We’re already just a few weeks into spring and it looks like an early spring warm up is coming to your area.From April 8 to 21, the forecast is a 50% chance for above normal temps from the Hudson Valley to the Catskills. That means you’ll be able to enjoy some energy savings with lower heating bills as nights could be 3-6 degrees warmer than average. If you haven’t shopped for electric companies in New York lately, now’s the time to find out if you can save money with a better plan. And here’s why—
The big picture
NOAA is forecasting above average temps for states east of Colorado this coming month with a 50% chance for above normal rainfall in the Mississippi and Ohio Valleys, the mid-Atlantic states, and the Northeast. Part of the reason behind this is that the Arctic Oscillation is expected to stay near neutral or slightly positive. Normally, as the northern hemisphere moves into spring, the Polar Vortex gradually weakens and begins to packing up for its summer vacation. So, there’s reduced likelihood for a sudden outbreak of bitterly cold arctic air. The other reason is that because of current drought conditions along the east coast and the Hudson Valley, there’s not very much soil moisture present (nor too much expected) to produce much regional evaporative cooling. Summer temperatures are expected to be above average, too, raising the possibility of higher cooling costs. However, there could be some good news ahead, too.
A look ahead
One of the planet’s main climate engines is the El Nino/Southern Oscillation (ENSO). The ENSO region is over 8,300 miles of equatorial Pacific Ocean. Sea surface temperatures (SST) are monitored here because this huge amount of water interacts with the atmosphere by heating or cooling it and can thereby affect global weather. The ENSO region is divided into four areas. Nino 4 starts at 160°E and ends at 150°W. Nino 3 begins at 150°W and ends a 90°w. Nino 1 and 2 begin there and end on the Ecuadorian coast. Where Nino 3 and 4 overlap is Nino 3.4. Temperature readings taken from this area are used as an average of SSTs across the equatorial Pacific.
SSRTs in the 3.4 region have risen from their recent cold La Niña phase. They’re not warm enough to be considered El Niño temperatures, so the condition is called “ENSO Neutral”. While ENSO doesn’t really effect temperatures in North America during the spring, El Niño’s effect wind shear during the summer and tend to suppress Atlantic hurricanes. La Niñas are somewhat opposite. ENSO neutral conditions allow other atmospheric cycles to exert more influence. That said, researchers expect SSTs to climb this summer in the Nino zones. So, there’s a good possibility that an El Niño may emerge this summer — which is good news for folks along the Atlantic coast since an emerging El Niño might reduce the number of tropical storms or hurricanes right at the most dangerous part of the season.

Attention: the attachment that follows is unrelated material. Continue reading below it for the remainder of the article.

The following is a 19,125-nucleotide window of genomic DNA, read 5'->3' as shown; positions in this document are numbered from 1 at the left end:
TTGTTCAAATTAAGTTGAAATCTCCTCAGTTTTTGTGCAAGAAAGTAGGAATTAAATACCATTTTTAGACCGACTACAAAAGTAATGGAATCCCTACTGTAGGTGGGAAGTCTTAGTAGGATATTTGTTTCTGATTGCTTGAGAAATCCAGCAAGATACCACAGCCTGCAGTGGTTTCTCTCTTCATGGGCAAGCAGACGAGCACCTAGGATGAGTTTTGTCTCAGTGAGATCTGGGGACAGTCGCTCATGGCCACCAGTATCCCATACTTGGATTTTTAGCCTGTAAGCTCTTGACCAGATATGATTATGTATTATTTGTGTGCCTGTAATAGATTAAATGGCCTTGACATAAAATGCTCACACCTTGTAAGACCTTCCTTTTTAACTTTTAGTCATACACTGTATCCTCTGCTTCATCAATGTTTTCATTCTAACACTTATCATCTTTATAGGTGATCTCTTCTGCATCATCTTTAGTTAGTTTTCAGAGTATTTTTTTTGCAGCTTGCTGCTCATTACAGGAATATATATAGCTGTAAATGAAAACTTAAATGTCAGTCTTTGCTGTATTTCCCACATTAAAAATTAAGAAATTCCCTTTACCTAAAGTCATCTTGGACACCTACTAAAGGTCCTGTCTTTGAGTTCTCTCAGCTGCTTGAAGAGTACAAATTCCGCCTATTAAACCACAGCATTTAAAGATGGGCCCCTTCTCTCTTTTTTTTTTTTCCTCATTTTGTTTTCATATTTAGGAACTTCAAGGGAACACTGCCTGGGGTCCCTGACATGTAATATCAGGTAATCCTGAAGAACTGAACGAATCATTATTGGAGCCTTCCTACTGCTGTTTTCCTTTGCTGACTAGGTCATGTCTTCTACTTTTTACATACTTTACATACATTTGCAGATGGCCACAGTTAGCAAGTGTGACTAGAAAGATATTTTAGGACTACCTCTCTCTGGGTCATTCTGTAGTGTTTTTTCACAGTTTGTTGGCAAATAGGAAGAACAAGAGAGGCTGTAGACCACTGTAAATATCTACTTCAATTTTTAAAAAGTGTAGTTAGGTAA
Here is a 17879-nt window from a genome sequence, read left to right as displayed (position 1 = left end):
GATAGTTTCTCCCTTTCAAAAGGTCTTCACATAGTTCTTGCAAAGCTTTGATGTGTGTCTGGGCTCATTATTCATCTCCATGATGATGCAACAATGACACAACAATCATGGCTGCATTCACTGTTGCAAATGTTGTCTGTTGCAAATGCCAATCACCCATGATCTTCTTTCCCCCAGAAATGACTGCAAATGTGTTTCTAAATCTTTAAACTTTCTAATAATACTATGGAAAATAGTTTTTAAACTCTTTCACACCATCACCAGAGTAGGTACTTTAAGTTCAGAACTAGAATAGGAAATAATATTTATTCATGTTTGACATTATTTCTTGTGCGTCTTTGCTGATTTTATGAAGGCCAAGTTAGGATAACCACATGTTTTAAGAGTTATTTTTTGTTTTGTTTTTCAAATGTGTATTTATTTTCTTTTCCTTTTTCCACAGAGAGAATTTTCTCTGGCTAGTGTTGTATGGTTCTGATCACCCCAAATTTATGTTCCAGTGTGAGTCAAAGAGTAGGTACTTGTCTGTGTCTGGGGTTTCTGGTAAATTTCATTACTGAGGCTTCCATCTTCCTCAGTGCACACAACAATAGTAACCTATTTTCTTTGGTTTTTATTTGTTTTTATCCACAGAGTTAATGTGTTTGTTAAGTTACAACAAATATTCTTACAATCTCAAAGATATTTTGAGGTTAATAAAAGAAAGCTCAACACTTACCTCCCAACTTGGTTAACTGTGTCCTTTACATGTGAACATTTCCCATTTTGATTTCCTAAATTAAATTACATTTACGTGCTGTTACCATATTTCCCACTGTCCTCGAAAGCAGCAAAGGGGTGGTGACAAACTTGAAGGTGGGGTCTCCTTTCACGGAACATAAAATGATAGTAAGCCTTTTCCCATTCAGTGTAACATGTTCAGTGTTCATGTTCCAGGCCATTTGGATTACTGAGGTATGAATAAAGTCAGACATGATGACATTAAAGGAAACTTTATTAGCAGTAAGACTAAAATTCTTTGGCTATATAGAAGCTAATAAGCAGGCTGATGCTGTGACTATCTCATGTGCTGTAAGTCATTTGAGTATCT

Forward planning = Future savings
If an El Niño emerges and develops into the fall, it could have an effect on winter temperatures in North America depending on how strong it is. In the winter, El Niños bring cool, wet weather to Texas and the southeastern states while New York experiences more moderate winter temperatures. Warmer winter temperatures in the north mean less natural gas is burned for space heating.
At present, the EIA expects higher natural gas prices for the rest of the year. Natural gas stocks are finishing up the 2016/2017 winter 19% below the five-year average. All this above average warmth we’re seeing now will hang around into the summer. So, it’s going to get hot and electricity prices will probably spike, especially in metro areas like Binghamton, Brooklyn, Buffalo, and Albany. While power burn to meet cooling demand will drive up the wholesale price of gas through the summer, if a strong El Niño emerges, winter time natural gas prices and electricity rates could fall as they did in 2012 and 2016.
Sure, that’s all speculation. But, it shows how global weather conditions can shape your New York electricity rates. Knowing that, can you afford your current energy provider and still keep your cool this summer? What about next winter’s rates? Will you want to change providers? And how can you find the best price for the best rate with the best provider?
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